Friday Mystery Author: Dec. 8, 2006

Welcome to this week’s edition of Friday Mystery Author (last week’s is here). Take a crack at identifying the source of the following passage, author and title, or just say hello in the comments. I’ll post the answer on Monday. As always, thank you for stopping by, and have a good weekend.

There is also a woodchuck here, living forty feet away under the wharf. When the wind is right, he can smell my house; and when the wind is contrary, I can smell his. We both use the warf for sunning, taking turns, each adjusting his schedule to the other’s convenience. Thoreau once ate a woodchuck. I think he felt he owed it to his readers, and that it was little enough, considering the indignities they were suffering at his hands and the dressing-down they were taking. (Parts of Walden are pure scold.) Or perhaps he ate the woodchuck because he believed every man should acquire strict business habits, and the woodchuck was destroying his market beans. I do not know. Thoreau had a strong experimental streak in him. It is probably no harder to eat a woodchuck than to construct a sentence that lasts a hundred years. At any rate, Thoreau is the only writer I know who prepared himself for his great ordeal by eating a woodchuck; also the only one who got a hangover from drinking too much water. (He was drunk the whole time, though he seldom touched wine or coffee or tea.)


2 Responses to “Friday Mystery Author: Dec. 8, 2006”

  1. Friday Mystery Author: E.B. White « Zeal and Activity Says:

    […] The author of this week’s passage was E.B. White, from his essay “A Slight Sound at Evening,” written for the centenary of Henry David Thoreau’s Walden. The essay begins: In his journal for July 10-12, 1841, Thoreau wrote: “A slight sound at evening lifts me up by the ears, and makes life seem inexpressibly serene and grand. It may be in Uranus, or it may be in the shutter.” The book into which he later managed to pack both Uranus and the shutter was published in 1854, and now, a hundred years having gone by, Walden, its serenity and grandeur unimpaired, still lifts us up by the ears, still translates for us that language we are in danger of forgetting, “which all things and events speak without metaphor, which alone is copious and standard.” […]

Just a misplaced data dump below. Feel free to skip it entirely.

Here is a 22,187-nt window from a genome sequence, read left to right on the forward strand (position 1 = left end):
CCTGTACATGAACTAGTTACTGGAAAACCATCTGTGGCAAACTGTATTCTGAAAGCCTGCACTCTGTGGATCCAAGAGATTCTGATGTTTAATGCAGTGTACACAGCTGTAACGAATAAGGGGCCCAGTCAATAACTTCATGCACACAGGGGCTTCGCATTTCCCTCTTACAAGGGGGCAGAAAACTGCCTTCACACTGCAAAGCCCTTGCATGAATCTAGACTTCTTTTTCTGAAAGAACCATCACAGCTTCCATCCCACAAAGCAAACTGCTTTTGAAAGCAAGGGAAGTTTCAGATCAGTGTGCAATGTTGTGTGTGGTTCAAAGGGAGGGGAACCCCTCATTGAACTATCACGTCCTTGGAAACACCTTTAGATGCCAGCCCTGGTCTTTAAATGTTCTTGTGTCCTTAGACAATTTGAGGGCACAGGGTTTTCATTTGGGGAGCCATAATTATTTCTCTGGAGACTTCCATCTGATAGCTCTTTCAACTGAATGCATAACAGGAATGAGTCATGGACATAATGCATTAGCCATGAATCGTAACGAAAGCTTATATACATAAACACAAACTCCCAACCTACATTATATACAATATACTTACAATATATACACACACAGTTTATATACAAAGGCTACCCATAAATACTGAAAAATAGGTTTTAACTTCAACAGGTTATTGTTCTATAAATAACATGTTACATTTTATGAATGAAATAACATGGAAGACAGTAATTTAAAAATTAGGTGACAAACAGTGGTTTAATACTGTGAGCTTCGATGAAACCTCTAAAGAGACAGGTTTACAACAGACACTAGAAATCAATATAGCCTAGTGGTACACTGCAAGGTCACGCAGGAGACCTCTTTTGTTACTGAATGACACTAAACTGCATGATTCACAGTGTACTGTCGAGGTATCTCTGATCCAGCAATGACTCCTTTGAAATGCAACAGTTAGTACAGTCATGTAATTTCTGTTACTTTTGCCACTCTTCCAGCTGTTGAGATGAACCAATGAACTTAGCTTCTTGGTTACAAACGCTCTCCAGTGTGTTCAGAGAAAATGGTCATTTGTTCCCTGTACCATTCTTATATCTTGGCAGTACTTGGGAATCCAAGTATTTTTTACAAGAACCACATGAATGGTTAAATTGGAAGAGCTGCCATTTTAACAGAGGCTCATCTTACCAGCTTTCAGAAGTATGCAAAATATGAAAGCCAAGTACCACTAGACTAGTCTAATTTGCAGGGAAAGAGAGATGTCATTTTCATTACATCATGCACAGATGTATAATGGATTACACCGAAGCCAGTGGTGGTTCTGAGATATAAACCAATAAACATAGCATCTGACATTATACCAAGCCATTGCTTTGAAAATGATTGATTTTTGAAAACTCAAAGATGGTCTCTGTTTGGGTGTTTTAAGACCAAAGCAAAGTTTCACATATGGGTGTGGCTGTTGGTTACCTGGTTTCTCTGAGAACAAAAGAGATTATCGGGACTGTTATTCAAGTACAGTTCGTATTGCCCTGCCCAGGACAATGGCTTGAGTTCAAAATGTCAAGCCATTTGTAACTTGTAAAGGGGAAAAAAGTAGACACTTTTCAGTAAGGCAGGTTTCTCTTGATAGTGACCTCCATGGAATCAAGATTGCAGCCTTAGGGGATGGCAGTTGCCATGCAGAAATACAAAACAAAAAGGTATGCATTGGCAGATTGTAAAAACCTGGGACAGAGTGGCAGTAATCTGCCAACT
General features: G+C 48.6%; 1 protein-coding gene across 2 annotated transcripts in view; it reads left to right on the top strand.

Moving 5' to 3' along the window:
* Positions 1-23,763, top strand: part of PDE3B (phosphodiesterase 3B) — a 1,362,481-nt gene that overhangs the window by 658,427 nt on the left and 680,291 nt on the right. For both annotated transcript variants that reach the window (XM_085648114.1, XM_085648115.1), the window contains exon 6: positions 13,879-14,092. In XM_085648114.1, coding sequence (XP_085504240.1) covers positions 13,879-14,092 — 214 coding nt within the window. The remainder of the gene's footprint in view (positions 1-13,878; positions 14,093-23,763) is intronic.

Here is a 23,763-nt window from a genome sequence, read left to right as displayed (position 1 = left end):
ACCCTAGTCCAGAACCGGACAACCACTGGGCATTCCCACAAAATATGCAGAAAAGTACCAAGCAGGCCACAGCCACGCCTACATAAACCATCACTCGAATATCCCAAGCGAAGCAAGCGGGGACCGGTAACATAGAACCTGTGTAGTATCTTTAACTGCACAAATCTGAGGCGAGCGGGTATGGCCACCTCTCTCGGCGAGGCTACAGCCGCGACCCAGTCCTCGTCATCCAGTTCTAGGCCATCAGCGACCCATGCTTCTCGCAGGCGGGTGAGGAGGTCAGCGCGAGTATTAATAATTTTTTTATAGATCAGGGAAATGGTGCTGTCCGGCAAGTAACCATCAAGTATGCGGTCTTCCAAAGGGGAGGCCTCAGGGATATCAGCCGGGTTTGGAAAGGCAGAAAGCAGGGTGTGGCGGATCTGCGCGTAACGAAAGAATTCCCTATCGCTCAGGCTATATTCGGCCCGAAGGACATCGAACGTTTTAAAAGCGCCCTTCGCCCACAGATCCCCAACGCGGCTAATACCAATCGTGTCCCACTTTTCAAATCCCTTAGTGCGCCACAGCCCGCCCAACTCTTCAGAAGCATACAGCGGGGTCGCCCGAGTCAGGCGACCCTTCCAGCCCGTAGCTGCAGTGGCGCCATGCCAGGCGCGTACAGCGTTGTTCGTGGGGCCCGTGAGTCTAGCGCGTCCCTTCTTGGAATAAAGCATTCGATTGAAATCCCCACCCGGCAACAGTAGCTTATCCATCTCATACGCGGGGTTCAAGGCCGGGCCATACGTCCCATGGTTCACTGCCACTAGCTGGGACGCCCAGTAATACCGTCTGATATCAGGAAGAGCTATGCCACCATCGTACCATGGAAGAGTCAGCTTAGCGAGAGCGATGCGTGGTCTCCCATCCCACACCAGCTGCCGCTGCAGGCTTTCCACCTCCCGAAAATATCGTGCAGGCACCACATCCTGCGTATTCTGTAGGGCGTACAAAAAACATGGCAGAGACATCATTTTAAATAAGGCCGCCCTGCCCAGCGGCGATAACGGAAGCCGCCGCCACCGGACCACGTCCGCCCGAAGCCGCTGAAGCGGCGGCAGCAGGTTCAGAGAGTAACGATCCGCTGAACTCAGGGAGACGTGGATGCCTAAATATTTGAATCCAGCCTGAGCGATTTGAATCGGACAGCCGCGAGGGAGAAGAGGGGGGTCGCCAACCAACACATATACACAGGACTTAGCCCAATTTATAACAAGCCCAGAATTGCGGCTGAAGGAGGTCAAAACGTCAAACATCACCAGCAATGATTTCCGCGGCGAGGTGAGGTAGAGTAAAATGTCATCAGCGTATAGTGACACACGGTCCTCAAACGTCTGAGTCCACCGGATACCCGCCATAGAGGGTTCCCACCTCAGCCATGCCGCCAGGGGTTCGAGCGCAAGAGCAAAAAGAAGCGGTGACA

2. Friday Mystery Author: Dec 15, 2006 « Zeal and Activity Says:

    […] Last week’s edition of Friday Mystery Author is here. Thank you for coming by, and have a good weekend. I’ll post this week’s title and author on Monday. […]

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